What is inflation?
Inflation occurs when prices of a range of goods and services rise on average. It means that money’s buying power is decreasing, although some wages may rise faster than inflation.
In general, inflation occurs when demand for goods and services in the economy is outpacing supply. This leads to widespread shortages of labour and materials. For example, when lots of people want to build a house, it becomes hard to source materials and construction workers, so building costs increase.
Businesses can charge higher prices for the same goods or services, as long as consumers are willing to pay more.
Inflation can also be caused by a rise in the price of imports, such as oil.
Use our inflation calculator to compare how prices of goods and services have changed in New Zealand.
Our inflation mandate
To keep inflation low and stable, the Government has set us an inflation target of keeping inflation between 1% and 3% over the medium term, with a focus on keeping future inflation near the 2% midpoint.
Low inflation is the best contribution we can make to boosting the economic wellbeing and prosperity for all New Zealanders.
If prices are stable, households and businesses can better plan their spending and investment. Low and stable inflation helps the economy to grow.
We target inflation over the medium term, as prices can jump around in the short term for all sorts of reasons. For example, energy and food prices tend to respond to global market conditions and can rise and fall quickly and significantly.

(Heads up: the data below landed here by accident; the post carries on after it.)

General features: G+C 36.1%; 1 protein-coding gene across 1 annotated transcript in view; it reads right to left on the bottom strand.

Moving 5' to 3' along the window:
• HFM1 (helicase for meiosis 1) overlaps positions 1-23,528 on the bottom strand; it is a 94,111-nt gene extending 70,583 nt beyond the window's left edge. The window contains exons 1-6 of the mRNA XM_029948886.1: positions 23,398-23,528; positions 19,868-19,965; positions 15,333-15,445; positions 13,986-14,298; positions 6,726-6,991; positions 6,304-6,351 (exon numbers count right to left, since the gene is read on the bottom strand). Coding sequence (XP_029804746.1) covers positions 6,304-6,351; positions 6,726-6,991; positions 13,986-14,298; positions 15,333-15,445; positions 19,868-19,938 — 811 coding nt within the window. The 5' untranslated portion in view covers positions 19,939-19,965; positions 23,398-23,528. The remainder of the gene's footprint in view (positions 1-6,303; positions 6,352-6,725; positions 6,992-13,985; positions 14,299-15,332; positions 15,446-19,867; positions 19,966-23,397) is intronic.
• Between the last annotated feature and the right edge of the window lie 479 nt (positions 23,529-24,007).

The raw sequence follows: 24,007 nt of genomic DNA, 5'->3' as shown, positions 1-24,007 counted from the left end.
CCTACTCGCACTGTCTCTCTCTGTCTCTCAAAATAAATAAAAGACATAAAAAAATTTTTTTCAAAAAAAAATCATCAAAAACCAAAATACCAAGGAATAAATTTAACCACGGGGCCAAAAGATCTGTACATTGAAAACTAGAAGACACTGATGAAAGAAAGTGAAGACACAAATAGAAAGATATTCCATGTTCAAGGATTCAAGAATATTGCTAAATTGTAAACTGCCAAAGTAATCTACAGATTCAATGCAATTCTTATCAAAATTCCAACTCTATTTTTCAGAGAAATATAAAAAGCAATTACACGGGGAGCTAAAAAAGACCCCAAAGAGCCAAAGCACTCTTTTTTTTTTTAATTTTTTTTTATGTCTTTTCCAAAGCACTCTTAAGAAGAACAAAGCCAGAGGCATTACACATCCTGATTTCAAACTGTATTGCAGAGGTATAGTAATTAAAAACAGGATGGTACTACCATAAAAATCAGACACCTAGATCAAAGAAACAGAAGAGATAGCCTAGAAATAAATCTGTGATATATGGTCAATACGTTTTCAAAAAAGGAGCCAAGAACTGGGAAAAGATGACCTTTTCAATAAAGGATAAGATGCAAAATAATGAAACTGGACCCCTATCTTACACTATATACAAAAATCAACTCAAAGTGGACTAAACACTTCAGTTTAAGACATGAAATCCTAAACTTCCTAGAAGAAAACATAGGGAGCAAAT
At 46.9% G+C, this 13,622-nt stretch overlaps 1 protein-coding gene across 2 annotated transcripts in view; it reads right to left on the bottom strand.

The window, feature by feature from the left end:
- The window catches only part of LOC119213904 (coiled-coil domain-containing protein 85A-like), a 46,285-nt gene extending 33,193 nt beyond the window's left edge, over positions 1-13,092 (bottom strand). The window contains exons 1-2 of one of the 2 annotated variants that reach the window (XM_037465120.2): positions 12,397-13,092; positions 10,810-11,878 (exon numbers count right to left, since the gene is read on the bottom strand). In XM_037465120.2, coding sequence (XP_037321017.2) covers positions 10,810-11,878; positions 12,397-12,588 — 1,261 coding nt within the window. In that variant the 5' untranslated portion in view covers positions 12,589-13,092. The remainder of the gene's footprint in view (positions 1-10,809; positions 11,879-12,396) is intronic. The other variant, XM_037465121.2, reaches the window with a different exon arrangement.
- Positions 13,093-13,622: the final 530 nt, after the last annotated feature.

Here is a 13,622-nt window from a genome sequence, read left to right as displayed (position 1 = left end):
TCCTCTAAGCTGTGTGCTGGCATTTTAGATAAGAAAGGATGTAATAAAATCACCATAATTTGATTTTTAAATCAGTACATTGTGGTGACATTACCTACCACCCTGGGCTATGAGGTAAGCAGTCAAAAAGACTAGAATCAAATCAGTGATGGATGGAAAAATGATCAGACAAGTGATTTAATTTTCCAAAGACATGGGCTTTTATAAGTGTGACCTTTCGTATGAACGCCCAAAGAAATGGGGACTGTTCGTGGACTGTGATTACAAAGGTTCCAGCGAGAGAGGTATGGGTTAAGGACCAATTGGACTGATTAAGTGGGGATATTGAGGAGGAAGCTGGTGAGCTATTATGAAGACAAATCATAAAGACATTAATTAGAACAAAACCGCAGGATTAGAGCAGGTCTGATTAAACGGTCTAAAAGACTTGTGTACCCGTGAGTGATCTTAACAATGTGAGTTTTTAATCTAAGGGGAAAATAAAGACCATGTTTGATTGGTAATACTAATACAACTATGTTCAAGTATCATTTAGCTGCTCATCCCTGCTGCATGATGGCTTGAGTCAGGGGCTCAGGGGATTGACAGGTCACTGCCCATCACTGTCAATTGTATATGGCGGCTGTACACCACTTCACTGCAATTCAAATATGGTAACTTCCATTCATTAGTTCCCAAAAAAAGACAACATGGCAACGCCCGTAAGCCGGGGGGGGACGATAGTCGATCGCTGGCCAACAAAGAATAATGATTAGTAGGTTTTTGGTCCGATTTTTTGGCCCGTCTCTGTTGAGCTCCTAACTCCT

The flexibility provided by focusing on the medium term means we can avoid creating large swings in interest rates, output and employment in order to respond to temporary fluctuations in inflation.
Since the late 1980s, we have used monetary policy to achieve low and stable inflation. The Monetary Policy Committee (MPC) uses monetary policy to achieve its mandate, as set out in the Monetary Policy Remit.
One of the main monetary policy tools we use is the OCR – the interest rate that we charge banks to borrow money from us. This influences how they set their rates.
What are inflation expectations?
Inflation expectations are what people believe inflation to be in the future. High inflation can become persistent if we expect it to stay high in future. For example, businesses are more likely to increase prices of their goods and services if other businesses around them are too.
We care about inflation expectations because people use them to make decisions about spending, borrowing and investing.